Every industry has a code of ethics that members adhere to, a sort of representation of their pride and commitment to their profession. It’s a reminder of what they should aspire to be. It’s only natural that the sex industry should have one to match but there isn’t; funnily enough the industry is ‘the oldest profession’ yet there’s no code of ethics. Even in areas where sex work is completely decriminalised, there isn’t this piece of paper. I can’t help but wonder, why?
I first look at myself as a sex worker and wonder why the heck I don’t have one. Then I realise, wait, I do. My code isn’t printed on a shining piece of paper with a polished signature, when I walk into a booking I don’t take a moment to hammer it into the hotel wall as material example of my professionalism. The code of ethics is an unspoken one, something picked up during ones career, one that stems from common decency. It doesn’t come in materialistic form.
The thing is, when someone decides to be a sex worker, there is no congratulations. We don’t get a welcome pack, we don’t get a general guideline and we are responsible for educating ourselves. It’s all touch and go until you find your feet and your position in the industry – then you come to learn the unsaid rules. So it’s understandable why the sex worker code of ethics isn’t delivered in paper form. We have an implicit code of ethics that’s learnt during our time in the industry, that keep our business afloat and each party happy. These codes dictate how you communicate to people, that you are fair with your dealings with them, that you try to deliver yourself as promised and that your clients leave with a smile on their face. If you don’t, your business fails. To further this thought: the same rules cannot apply to every worker. The role of a sex worker differs everywhere you go and the workers themselves are constantly interchanging and evolving with the growth of their business.
I remind myself that due to the copious species of sex workers, it’s hard to implement systems that’ll fit appropriately with each sector of the industry. It’s easy to say ‘where’s the code? Sex is the common denominator across the board therefore the code should be capable of blanketing the whole industry’ Well, no, the business isn’t just sex and the ethics don’t just apply to the sex part of the work. With different working conditions comes a whole new set of rules to survival – some that include ethics and some that do not.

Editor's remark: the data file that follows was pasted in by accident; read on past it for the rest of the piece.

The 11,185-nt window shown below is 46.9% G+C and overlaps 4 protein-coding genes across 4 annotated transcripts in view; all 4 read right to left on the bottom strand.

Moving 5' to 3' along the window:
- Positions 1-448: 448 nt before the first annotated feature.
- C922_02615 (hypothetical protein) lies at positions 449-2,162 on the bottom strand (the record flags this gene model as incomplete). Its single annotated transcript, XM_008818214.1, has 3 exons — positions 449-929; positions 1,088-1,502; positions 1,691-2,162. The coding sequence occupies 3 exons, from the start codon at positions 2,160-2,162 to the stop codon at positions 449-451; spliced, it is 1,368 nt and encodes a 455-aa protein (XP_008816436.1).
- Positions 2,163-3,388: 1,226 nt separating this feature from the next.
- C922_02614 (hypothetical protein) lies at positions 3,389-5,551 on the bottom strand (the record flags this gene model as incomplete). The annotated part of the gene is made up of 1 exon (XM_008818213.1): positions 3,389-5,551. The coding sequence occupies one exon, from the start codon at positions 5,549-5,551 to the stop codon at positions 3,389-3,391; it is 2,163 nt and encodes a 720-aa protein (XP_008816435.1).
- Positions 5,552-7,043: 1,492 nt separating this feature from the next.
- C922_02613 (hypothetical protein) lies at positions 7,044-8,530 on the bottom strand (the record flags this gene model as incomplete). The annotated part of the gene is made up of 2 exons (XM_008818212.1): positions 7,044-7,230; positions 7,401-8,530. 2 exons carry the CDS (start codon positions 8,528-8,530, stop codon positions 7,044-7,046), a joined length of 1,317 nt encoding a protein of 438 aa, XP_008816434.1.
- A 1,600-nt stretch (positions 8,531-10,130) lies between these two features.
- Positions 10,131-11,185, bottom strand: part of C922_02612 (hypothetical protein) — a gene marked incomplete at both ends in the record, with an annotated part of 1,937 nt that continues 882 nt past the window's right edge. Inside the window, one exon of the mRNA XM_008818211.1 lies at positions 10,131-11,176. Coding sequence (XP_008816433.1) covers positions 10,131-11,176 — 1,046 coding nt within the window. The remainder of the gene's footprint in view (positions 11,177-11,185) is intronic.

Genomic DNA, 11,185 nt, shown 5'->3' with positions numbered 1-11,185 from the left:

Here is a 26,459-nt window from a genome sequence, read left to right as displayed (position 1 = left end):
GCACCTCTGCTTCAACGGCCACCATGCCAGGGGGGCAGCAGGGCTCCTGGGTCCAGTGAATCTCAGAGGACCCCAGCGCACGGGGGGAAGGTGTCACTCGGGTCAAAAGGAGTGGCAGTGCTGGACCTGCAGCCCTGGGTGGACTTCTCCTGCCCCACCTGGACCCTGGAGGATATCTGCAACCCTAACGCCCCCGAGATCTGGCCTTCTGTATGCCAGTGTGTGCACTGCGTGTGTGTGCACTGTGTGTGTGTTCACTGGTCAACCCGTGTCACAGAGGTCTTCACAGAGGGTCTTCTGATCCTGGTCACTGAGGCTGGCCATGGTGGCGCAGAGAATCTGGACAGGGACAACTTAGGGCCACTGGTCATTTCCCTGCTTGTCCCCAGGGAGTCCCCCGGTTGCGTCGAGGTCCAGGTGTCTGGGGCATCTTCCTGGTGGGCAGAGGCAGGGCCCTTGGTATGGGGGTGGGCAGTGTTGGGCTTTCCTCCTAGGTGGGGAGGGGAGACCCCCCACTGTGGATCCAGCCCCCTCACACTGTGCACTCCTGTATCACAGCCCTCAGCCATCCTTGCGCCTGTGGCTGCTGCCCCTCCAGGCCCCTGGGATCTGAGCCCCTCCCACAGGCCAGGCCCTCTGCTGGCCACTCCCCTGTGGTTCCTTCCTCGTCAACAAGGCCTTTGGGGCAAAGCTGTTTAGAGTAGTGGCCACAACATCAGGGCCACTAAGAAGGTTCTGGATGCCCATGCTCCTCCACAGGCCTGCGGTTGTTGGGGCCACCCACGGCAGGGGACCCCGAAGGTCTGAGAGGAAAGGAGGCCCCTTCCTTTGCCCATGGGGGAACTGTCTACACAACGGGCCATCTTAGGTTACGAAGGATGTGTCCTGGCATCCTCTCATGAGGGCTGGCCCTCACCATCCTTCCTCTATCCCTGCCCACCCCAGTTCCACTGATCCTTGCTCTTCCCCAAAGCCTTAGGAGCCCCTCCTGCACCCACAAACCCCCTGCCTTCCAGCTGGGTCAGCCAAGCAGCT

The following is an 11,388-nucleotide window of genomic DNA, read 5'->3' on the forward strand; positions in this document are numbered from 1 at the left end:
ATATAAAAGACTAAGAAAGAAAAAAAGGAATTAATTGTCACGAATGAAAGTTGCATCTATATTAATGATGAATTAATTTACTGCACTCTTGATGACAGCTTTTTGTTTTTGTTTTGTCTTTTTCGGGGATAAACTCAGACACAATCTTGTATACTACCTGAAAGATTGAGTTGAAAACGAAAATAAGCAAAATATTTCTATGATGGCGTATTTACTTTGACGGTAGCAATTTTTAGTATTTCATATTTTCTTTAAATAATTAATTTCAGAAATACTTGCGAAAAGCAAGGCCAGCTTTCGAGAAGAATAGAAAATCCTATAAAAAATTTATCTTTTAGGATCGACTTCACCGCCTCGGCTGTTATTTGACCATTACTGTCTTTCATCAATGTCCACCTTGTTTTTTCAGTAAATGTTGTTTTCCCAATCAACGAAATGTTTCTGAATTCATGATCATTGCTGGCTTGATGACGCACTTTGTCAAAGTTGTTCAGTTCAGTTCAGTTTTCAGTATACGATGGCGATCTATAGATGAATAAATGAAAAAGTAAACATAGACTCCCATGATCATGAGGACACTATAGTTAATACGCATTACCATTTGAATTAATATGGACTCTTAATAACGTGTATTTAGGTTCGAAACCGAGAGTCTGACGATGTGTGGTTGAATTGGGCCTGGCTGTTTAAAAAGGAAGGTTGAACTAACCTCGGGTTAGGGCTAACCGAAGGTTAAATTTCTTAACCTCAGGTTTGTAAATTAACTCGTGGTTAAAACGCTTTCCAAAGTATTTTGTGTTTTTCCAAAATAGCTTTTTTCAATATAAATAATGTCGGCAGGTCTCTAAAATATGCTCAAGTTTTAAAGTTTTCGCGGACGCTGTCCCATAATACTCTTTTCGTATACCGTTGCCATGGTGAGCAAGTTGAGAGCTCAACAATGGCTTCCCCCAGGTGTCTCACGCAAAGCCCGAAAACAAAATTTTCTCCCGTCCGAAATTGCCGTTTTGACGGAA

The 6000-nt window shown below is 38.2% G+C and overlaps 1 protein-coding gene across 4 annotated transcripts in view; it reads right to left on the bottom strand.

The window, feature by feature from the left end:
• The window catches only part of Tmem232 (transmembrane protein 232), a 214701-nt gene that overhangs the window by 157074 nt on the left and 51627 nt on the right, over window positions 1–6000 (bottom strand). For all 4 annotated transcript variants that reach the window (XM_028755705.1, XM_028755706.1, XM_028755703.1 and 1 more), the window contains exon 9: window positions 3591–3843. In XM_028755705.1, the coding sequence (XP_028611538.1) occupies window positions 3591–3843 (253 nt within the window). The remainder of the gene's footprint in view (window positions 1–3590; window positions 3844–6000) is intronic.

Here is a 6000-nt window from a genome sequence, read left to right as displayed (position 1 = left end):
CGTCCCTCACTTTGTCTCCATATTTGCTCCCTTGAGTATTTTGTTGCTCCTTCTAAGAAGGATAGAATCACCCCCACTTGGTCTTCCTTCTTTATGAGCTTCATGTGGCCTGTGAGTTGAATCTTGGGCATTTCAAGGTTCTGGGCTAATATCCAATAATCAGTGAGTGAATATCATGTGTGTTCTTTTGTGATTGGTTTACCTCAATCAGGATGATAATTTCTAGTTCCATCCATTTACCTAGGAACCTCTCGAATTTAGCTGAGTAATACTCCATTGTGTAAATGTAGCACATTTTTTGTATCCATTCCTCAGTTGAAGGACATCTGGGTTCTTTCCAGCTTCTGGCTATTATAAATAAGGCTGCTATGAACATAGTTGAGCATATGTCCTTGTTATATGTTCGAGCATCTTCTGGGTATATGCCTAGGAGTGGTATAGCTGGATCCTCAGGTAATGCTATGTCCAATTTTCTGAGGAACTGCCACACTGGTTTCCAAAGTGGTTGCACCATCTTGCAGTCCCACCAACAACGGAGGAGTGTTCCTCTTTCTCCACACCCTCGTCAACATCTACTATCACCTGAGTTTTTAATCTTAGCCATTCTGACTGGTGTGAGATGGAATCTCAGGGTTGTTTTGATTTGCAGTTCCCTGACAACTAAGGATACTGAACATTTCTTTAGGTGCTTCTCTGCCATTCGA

The code isn’t inviolable. There had been a moment, during my time in the industry, where a fellow sex worker had naïvely, possibly permanently, damaged another workers life. This girl wanted to report another girl for breaking a law – a law that was designed to keep the public happy and the sex worker unsafe. It was impudent, clearly the worker valued ill-conceived laws rather than the code. It’s times like this that I really wish we had guidelines for this industry that could be seen and heard, not latently learnt. Our code relies on workers being precocious and this isn’t always the case.
And then it hits me: the code of ethics is a leisure in my industry, a privilege really. For an industry that is the ‘oldest profession’ I remind myself that it’s only scraped through the ages after numerous attacks and hardships from the public. If one has the availability to work with ethics, they usually do, but my industry struggles with even the availability to work. Laws dictate how a sex worker can engage in her business dealings. A rigid law framework leaves little room for ethics. Instead workers will pick up the rules of the game that best work suit them; the ones that keep them safe, alive and the clients returning, because that is what they can afford to have in a society that would rather see their work, and by extension them, eliminated – no matter the cost.
I believe the fundamental discourager for good business practices in my industry is the fact that their sex-worker status is not something respected or taken seriously. Not everyone wants to be the upmost professional in a role that’s shunned in the public eye. What would be the point? It’s not like our time in the sex industry will reflect well in our resumes. It’s not we can talk about difficult situations without it being used against us. I would love to talk about how expertly I’ve dealt with impossibilities, using my body and my mind, but rather than gaining recognition for exercising a particular skill-set, I’d be condemning myself. People would call me a victim. People would say my work forces me to be a victim. But it’s not the work that’s forcing me to be a victim, it’s everything else. Because before I share a story, I’m quite peppy – once I share the story, that’s when the victimisation begins. That’s when I begin to doubt myself.
There are little rewards socially for good business practice within the industry. It seems personal morals is the backbone to ethics in an industry that is otherwise misconstrued as immoral. The practice of good practice is something I would like to see more of. There is thousands like me who exercise good business practices, who help produce the unheard rules that promote fair dealings in my industry. And we will continue to, so long as everyone else gives us the space to.